Photo by Alberto G. courtesy of Creative Commons.
Madison Fantozzi and Diego Saldana-Rojas/FIUSM Staff
Three students and an alumnus are facing felony charges as part of an exam theft ring. The scheme involved breaking into an Owe Ehan room, hacking into a professor’s email to obtain unauthorized exams and selling the stolen material to students during finals week.
Krissy Lamadrid, 21, Jason Calderon, 23, Neissy Vasquez Amador, 22, and 30-year-old alumnus Alex Anaya have been charged with dealing in stolen property.
Information about their December arrests were made available by University Police Chief Alexander Casas.
Anaya, the alleged ringleader who began his distribution scheme fall 2013, gained access to four exams through a professor’s secure email account and a fifth exam by breaking into room 219 at Modesto Maidique Campus.
Arrest forms state Anaya sold exams for $150 a piece and he has also been charged with theft and burglary.
Lamadrid and Calderon were involved in the distribution of exams and the collection of money.
Lamadrid claimed to be the financial manager of the operation and was found with approximately $860 on her person — money she claims she was entrusted with to purchase exams on behalf of other students.
Calderon claimed the exams were obtained by a former student, presumably Anaya. Police reports state that Amador was also a financier of the operation.
All students acknowledged they knew the exams were stolen.
In total, three exams were compromised. One class and a limited number of students were impacted. University officials did not name the professor or the affected class, but Casas said a microbiology exam was compromised. Finals proceeded as scheduled.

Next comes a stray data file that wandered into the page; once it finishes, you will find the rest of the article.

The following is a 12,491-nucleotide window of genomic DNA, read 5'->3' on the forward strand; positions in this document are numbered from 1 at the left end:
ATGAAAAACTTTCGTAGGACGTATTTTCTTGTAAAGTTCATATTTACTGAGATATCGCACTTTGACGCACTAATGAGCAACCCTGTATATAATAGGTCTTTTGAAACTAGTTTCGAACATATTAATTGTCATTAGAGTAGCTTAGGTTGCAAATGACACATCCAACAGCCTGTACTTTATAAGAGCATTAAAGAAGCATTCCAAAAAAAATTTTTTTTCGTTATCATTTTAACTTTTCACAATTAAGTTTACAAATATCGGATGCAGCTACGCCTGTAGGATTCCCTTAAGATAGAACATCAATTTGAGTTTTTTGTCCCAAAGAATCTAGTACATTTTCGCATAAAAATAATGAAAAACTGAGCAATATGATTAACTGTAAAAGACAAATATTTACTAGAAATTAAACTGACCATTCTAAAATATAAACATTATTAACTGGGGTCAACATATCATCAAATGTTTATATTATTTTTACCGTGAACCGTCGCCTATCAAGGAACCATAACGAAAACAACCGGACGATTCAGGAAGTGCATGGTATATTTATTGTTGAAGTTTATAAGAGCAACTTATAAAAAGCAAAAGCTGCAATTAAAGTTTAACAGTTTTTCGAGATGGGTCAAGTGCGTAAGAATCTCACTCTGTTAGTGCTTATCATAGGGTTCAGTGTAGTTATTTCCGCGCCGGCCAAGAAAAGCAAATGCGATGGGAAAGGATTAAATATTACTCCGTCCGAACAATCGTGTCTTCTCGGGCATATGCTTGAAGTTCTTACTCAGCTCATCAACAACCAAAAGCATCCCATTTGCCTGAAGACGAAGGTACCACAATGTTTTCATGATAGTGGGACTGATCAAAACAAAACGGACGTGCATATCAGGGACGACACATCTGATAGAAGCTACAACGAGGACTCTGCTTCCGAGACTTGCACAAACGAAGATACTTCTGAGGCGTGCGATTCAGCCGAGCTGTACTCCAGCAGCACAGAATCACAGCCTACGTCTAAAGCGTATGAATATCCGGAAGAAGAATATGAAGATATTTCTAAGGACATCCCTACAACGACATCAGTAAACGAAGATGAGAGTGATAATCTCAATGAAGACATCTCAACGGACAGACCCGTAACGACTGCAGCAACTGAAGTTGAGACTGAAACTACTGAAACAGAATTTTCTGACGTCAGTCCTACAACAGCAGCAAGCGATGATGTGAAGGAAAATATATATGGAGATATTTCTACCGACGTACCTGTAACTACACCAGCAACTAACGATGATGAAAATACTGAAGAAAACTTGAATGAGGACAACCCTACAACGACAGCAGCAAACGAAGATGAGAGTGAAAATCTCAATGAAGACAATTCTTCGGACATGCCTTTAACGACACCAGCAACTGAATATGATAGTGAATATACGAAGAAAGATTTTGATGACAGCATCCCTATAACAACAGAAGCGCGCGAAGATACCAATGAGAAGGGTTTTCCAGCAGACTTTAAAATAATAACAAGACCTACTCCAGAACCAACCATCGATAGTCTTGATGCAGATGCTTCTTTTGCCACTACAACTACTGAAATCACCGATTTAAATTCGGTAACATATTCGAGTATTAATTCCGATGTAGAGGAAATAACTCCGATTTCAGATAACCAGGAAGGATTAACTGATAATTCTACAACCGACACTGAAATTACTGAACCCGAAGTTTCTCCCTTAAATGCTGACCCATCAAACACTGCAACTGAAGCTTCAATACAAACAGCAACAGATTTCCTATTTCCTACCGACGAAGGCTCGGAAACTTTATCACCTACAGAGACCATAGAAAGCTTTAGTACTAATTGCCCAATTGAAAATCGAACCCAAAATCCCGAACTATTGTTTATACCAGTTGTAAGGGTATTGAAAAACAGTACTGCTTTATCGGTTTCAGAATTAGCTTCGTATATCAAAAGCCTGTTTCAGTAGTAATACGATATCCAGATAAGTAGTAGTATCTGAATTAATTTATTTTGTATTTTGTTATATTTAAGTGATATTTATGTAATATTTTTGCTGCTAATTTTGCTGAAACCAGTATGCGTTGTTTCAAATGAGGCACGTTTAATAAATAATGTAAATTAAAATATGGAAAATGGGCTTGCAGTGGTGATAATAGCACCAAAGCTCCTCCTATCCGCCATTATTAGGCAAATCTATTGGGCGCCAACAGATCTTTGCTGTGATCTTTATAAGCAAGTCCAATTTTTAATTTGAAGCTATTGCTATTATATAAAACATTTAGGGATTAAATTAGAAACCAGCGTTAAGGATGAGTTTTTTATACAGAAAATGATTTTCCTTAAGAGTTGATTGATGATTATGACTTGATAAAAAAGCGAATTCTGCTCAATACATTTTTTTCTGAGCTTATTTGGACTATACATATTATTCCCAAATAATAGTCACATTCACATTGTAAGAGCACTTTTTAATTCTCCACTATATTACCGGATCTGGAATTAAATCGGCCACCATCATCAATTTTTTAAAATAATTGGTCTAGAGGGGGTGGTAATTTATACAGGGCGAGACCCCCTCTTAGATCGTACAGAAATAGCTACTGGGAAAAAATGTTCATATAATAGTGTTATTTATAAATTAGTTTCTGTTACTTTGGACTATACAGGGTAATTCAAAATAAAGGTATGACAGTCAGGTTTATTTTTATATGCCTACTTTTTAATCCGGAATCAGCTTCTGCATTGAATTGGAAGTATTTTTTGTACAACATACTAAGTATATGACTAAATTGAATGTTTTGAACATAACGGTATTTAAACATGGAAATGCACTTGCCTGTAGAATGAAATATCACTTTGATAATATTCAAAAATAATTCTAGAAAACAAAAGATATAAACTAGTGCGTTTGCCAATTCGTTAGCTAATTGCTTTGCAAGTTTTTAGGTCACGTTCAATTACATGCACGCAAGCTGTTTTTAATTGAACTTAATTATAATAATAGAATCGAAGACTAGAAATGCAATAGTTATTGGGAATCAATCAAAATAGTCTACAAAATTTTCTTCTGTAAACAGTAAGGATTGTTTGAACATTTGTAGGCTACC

William Beesting, associate dean of undergraduate education, said he has never seen academic dishonesty “on this kind of scale” but he believes the community can benefit from the incident by inciting others to step forward in light of such dishonesty.
“I have seen students that are obsessed with a goal — for example, going to medical school — and they forget or ignore any ethics. Anything justifies the goal. Whatever it takes,” said Astrid Arrarás, senior lecturer and undergraduate adviser in the School of International and Public Relations. “But I have never heard of this before, ever.”
While University members say they have never witnessed academic dishonesty at this scale, the exam theft ring is only the latest of several high-profile cheating allegations at state universities in recent years.
The University of Central Florida made national news in 2010 when about 200 students came forward to admit involvement in purchasing and accessing a test bank sold online. Students had to retake the exam and complete an ethics course.
Central Florida Future, UCF’s student newspaper, reported in 2012 that the university would start denoting cheaters with a “Z” designation on students’ transcripts.
Cheating has also plagued schools like Florida State University, which discovered that 61 athletes in 10 sports had committed academic fraud in 2009, and University of Florida, where a professor found that over 240 students in a computer science class had cheated in 2012.
Under Florida statute, those who knowingly purchase stolen property face second-degree felony charges whereas those who steal and then plan to sell stolen property face first-degree felony charges.
Lamadrid faces six felony counts of dealing in stolen property, Amador faces three and Anaya and Calderon both face one.
Hearings will take place January 8 and 9.
The investigation is ongoing and the University said in a statement that new, relevant information will be provided when available.